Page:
‘It’s Starting To Feel Like 2006’: Republicans Fleeing Town As Fear Of a Blue Tsunami Grows
You can almost feel it. It’s going to be big. And Republicans know it. In fact, for the GOP, it’s starting to feel like 2006, a wave election year that swept Democrats back into power in the House and Senate. So they are fleeing town.
The retirement of two prominent California Republicans this week — just the latest in a string of House Republicans heading for the exits — has caused panic among some in the GOP who say it’s yet another sign that an anti-Trump, Democratic Tsunami is forming.
“It’s a tough election cycle for Republicans; we know that going in,” said Rep. Ileana Ros-Lehtinen (R-Fla.), who is not running for reelection after representing a heavily Hispanic Miami district for nearly 30 years.
“It’s starting to feel very scary for moderate Republicans,” she said.
Rep. Darrell Issa, who barely won reelection by a slim 1,621-vote margin in 2016, said Wednesday that he’s leaving Congress, despite insisting for months that he was running for reelection.
The surprising announcement from the former Oversight and Government Reform Committee chairman came just two days after another veteran Republican from Southern California, Foreign Affairs Chairman Ed Royce, also called it quits.
The House GOP is now forced to decide whether it will defend two districts that overwhelmingly voted for Democrat Hillary Clinton in 2016 or shift resources elsewhere.
But Republicans have other reasons to be worried about the elections, including Donald Trump’s approval rating, which sits in the 30s.
“The Trump symbol, the Trump brand and Mr. Trump himself is a drag on the ticket,” Ros-Lehtinen said, according to The Hill. “In districts like mine, it doesn’t help the Republican candidate.”
The wave of GOP retirements in competitive districts also has set off alarm bells among some senior Republican strategists.
“I’m alarmed, but we should have already been alarmed. It’s a tough environment, and there’s a chance the Republicans can lose control of the House,” said GOP political strategist Scott Jennings.
“It’s starting to feel like 2006 to me,” he added, “which was a bad year for Republicans.”
Democrats picked up 31 House seats in 2006, a victory that propelled them forward to win complete control of Washington in 2008.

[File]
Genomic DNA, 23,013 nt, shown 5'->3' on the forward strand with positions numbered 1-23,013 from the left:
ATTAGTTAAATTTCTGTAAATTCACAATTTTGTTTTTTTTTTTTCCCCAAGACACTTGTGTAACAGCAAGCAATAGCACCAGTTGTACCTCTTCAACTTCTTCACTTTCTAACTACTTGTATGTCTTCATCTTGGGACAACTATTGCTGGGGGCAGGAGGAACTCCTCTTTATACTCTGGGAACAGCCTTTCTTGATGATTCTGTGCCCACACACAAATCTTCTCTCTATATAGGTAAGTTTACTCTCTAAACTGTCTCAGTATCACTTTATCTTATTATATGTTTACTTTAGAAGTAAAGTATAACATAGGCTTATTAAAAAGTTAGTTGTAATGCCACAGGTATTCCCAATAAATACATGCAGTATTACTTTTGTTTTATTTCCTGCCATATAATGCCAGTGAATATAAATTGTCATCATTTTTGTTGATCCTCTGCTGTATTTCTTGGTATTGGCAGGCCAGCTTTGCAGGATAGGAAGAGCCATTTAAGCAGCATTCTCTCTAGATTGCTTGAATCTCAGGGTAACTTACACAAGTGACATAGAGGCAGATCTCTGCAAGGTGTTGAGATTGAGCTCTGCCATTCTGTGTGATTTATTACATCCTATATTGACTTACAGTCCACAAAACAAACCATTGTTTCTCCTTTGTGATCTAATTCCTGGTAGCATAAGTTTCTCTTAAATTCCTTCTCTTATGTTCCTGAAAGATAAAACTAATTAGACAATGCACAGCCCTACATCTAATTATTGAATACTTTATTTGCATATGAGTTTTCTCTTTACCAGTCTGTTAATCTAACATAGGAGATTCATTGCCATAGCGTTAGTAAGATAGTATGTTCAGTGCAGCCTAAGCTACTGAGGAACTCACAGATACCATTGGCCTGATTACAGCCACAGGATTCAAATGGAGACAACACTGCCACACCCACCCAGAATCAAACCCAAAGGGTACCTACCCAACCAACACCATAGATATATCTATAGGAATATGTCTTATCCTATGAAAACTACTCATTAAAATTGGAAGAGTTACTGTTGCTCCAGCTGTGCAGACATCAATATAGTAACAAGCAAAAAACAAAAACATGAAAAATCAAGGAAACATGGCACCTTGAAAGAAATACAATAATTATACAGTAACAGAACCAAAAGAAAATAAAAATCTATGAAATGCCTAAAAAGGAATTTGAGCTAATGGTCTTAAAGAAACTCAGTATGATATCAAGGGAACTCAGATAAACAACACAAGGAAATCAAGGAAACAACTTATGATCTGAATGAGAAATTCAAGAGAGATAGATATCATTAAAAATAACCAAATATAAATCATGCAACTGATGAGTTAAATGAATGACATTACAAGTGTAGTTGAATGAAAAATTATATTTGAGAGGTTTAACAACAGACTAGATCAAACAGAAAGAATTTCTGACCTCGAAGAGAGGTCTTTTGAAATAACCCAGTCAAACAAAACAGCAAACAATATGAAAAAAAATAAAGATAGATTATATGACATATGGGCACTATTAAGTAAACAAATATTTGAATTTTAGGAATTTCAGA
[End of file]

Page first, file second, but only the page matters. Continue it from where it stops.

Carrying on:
This year, House Democrats need to flip 24 GOP-held seats to win back the majority. And the path to that new majority runs right through Orange County and San Diego, where traditional Republican districts like Royce’s and Issa’s have been getting more diverse and trending bluer.
Other top Democratic targets in Southern California include GOP Reps. Mimi Walters, Steve Knight and Dana Rohrabacher, a lawmaker whose ties to Russia are receiving extra scrutiny amid the investigations into 2016 election meddling.
“You can’t hold this majority if you lose California districts because California districts look like suburban Pennsylvania districts and New Jersey [swing] districts,” explained Rep. Greg Walden (R-Ore.), who served as chairman of the National Republican Congressional Committee (NRCC) during the successful 2014 and 2016 cycles.
“It’s a big concern,” a GOP aide said of the pair of California retirements. “These Orange County seats are majority makers.
“I hope [Rohrabacher] retires,” the aide added. “That’s a seat that can be held.”
But other retirements certainly aren’t helping the GOP. In addition to Issa, Royce and Ros-Lehtinen, moderate Reps. Charlie Dent (R-Pa.), Dave Trott (R-Mich.), Dave Reichert (R-Wash.) and Frank LoBiondo (R-N.J.) are not seeking reelection, providing more pick-up opportunities for Democrats.
The Cook Political Report, a campaign handicapper in Washington, moved Royce’s seat from “lean Republican” to “lean Democratic” this week; it moved Issa’s seat from “toss up” to “lean Democratic.”
Democratic voters, however, are not taking anything for granted and have vowed to show up in masses to the polls.